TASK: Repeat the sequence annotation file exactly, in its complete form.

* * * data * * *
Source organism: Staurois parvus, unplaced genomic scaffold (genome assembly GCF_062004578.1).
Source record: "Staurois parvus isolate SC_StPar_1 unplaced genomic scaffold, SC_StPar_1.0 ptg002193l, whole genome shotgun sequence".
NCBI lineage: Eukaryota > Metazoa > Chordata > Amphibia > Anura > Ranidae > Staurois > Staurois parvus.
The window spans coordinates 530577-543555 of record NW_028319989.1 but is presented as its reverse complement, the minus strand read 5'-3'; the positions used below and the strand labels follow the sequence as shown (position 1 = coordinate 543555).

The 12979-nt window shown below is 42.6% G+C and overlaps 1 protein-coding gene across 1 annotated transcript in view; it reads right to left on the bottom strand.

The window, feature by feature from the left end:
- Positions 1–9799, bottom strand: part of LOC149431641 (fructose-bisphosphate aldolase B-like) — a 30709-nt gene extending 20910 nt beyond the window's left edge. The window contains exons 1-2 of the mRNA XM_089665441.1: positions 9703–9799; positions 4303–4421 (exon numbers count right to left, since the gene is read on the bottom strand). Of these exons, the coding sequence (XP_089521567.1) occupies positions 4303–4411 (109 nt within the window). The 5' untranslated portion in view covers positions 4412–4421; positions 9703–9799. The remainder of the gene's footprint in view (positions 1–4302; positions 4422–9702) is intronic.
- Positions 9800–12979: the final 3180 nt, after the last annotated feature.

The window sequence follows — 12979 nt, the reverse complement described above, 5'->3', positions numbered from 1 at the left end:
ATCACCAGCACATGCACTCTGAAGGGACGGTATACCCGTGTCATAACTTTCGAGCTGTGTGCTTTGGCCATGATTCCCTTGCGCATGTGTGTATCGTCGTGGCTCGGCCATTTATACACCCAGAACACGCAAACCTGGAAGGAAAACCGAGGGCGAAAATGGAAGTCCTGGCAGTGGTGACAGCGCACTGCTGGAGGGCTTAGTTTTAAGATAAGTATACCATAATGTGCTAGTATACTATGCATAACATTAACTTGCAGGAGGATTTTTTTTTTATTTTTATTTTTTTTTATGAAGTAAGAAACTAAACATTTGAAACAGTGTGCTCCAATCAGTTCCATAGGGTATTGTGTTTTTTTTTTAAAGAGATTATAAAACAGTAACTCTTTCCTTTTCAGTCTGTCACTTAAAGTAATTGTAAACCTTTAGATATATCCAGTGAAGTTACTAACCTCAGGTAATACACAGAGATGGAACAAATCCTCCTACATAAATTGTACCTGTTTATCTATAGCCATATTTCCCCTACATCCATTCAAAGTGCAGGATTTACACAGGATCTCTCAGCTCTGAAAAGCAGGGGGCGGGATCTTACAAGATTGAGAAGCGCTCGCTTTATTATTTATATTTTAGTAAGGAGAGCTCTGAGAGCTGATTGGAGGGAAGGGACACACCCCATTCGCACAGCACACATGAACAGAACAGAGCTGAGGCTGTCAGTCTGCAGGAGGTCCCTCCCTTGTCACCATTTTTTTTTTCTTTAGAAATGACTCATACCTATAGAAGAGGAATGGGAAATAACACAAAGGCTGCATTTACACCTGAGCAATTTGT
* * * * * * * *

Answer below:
Source organism: Staurois parvus, unplaced genomic scaffold (genome assembly GCF_062004578.1).
Source record: "Staurois parvus isolate SC_StPar_1 unplaced genomic scaffold, SC_StPar_1.0 ptg002193l, whole genome shotgun sequence".
NCBI lineage: Eukaryota > Metazoa > Chordata > Amphibia > Anura > Ranidae > Staurois > Staurois parvus.
The window spans coordinates 530577-543555 of record NW_028319989.1 but is presented as its reverse complement, the minus strand read 5'-3'; the positions used below and the strand labels follow the sequence as shown (position 1 = coordinate 543555).

The 12979-nt window shown below is 42.6% G+C and overlaps 1 protein-coding gene across 1 annotated transcript in view; it reads right to left on the bottom strand.

The window, feature by feature from the left end:
- Positions 1–9799, bottom strand: part of LOC149431641 (fructose-bisphosphate aldolase B-like) — a 30709-nt gene extending 20910 nt beyond the window's left edge. The window contains exons 1-2 of the mRNA XM_089665441.1: positions 9703–9799; positions 4303–4421 (exon numbers count right to left, since the gene is read on the bottom strand). Of these exons, the coding sequence (XP_089521567.1) occupies positions 4303–4411 (109 nt within the window). The 5' untranslated portion in view covers positions 4412–4421; positions 9703–9799. The remainder of the gene's footprint in view (positions 1–4302; positions 4422–9702) is intronic.
- Positions 9800–12979: the final 3180 nt, after the last annotated feature.

The window sequence follows — 12979 nt, the reverse complement described above, 5'->3', positions numbered from 1 at the left end:
ATCACCAGCACATGCACTCTGAAGGGACGGTATACCCGTGTCATAACTTTCGAGCTGTGTGCTTTGGCCATGATTCCCTTGCGCATGTGTGTATCGTCGTGGCTCGGCCATTTATACACCCAGAACACGCAAACCTGGAAGGAAAACCGAGGGCGAAAATGGAAGTCCTGGCAGTGGTGACAGCGCACTGCTGGAGGGCTTAGTTTTAAGATAAGTATACCATAATGTGCTAGTATACTATGCATAACATTAACTTGCAGGAGGATTTTTTTTTTATTTTTATTTTTTTTTATGAAGTAAGAAACTAAACATTTGAAACAGTGTGCTCCAATCAGTTCCATAGGGTATTGTGTTTTTTTTTTAAAGAGATTATAAAACAGTAACTCTTTCCTTTTCAGTCTGTCACTTAAAGTAATTGTAAACCTTTAGATATATCCAGTGAAGTTACTAACCTCAGGTAATACACAGAGATGGAACAAATCCTCCTACATAAATTGTACCTGTTTATCTATAGCCATATTTCCCCTACATCCATTCAAAGTGCAGGATTTACACAGGATCTCTCAGCTCTGAAAAGCAGGGGGCGGGATCTTACAAGATTGAGAAGCGCTCGCTTTATTATTTATATTTTAGTAAGGAGAGCTCTGAGAGCTGATTGGAGGGAAGGGACACACCCCATTCGCACAGCACACATGAACAGAACAGAGCTGAGGCTGTCAGTCTGCAGGAGGTCCCTCCCTTGTCACCATTTTTTTTTTCTTTAGAAATGACTCATACCTATAGAAGAGGAATGGGAAATAACACAAAGGCTGCATTTACACCTGAGCAATTTGT